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RFID Pinpoints Parts Production for Electrofusion

The fabricator of specialized metal parts has deployed an RFID-based system enabling its engineers to better manage its manufacturing processes.
By Mary Catherine O'Connor
Feb 01, 2008At its shop in Fremont, Calif., the Electrofusion division of Brush Wellman makes a wide range of small, high-value parts, such as beryllium foil used in X-ray machines and acoustic speaker domes. The factory keeps its five engineers busy, each managing up to 25 simultaneous projects. But a newly deployed RFID system created by IT solution provider AmberDove has greatly eased the strain of trying to keep multiple orders on track and completed on time, according to the facility's director, Edward Hefter, and its operations manager, Greg Higgins.

Higgins explains that before his shop deployed AmberDove's NxMES system, trying to keep track of multiple projects was like watching a skyful of airplanes, each moving in a different direction, with no clue where they were headed or when they would arrive. But with NxMES, he says it feels more like watching an air traffic controller's computer screen, with details about the routes all the planes are taking.


Electrofusion attached Alien EPC Gen 2 Squiggle tags to its plastic bins, which hold printed work orders and the parts being fabricated to fulfill those orders.

AmberDove's platform, designed to improve visibility into manufacturing execution systems, can be used with either RFID or bar-code technology. An AmberDove appliance controls the RFID or bar-code readers, which makes installing and setting them up a quick process, says AmberDove's CEO, Michael Ibrahim. Electrofusion is using the AmberDove appliance to control Alien Technology EPC Gen 2 RFID interrogators, which read Alien EPC Gen 2 Squiggle tags attached to plastic bins. Each bin contains a work-order printout and the parts being fabricated to fulfill that particular order.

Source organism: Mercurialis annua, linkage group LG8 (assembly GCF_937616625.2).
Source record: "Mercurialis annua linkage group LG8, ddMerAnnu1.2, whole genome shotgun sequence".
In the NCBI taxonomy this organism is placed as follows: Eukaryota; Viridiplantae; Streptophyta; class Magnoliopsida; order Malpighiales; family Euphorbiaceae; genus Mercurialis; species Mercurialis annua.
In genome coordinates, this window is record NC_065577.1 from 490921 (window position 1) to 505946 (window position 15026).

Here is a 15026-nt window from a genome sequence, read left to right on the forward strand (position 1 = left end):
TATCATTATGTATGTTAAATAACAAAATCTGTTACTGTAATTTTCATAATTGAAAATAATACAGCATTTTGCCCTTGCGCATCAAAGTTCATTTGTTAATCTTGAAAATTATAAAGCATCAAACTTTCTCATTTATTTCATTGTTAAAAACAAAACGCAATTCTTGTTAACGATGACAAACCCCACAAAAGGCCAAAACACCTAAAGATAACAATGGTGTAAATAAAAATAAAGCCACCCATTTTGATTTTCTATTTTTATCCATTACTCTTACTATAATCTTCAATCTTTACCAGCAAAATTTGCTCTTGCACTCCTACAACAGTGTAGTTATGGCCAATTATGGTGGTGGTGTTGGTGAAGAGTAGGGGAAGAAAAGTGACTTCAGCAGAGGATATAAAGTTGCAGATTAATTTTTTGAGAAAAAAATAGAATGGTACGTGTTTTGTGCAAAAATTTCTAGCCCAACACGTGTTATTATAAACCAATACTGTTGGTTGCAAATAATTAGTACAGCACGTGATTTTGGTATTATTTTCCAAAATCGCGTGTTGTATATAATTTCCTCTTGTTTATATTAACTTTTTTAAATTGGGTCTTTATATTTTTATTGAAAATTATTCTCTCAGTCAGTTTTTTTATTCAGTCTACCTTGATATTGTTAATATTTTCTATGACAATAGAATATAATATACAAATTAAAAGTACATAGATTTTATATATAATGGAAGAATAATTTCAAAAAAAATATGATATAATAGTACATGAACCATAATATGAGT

Electrofusion determined where in its facility each interrogator would be installed, based on the layout of its production machinery and the existing workflow and movements of its production workers. The company laid out the Ethernet and power cables required to plug the readers into the AmberDove appliance. It then utilized the software running on the appliance to drag and drop reader icons onto a floor plan of its facility that had been uploaded. The software runs on the AmberDove appliance that also functions as a Web application server, enabling Hefter, Higgins and all of the engineers, planners and other Electrofusion personnel who need to access the software to do so through a Web interface.

For each part it makes, Electrofusion set up a manufacturing process plan in the AmberDove software. The plan details the location of each production step the part must undergo, along with a timeline that includes deadlines the technicians must meet to complete a project on time.

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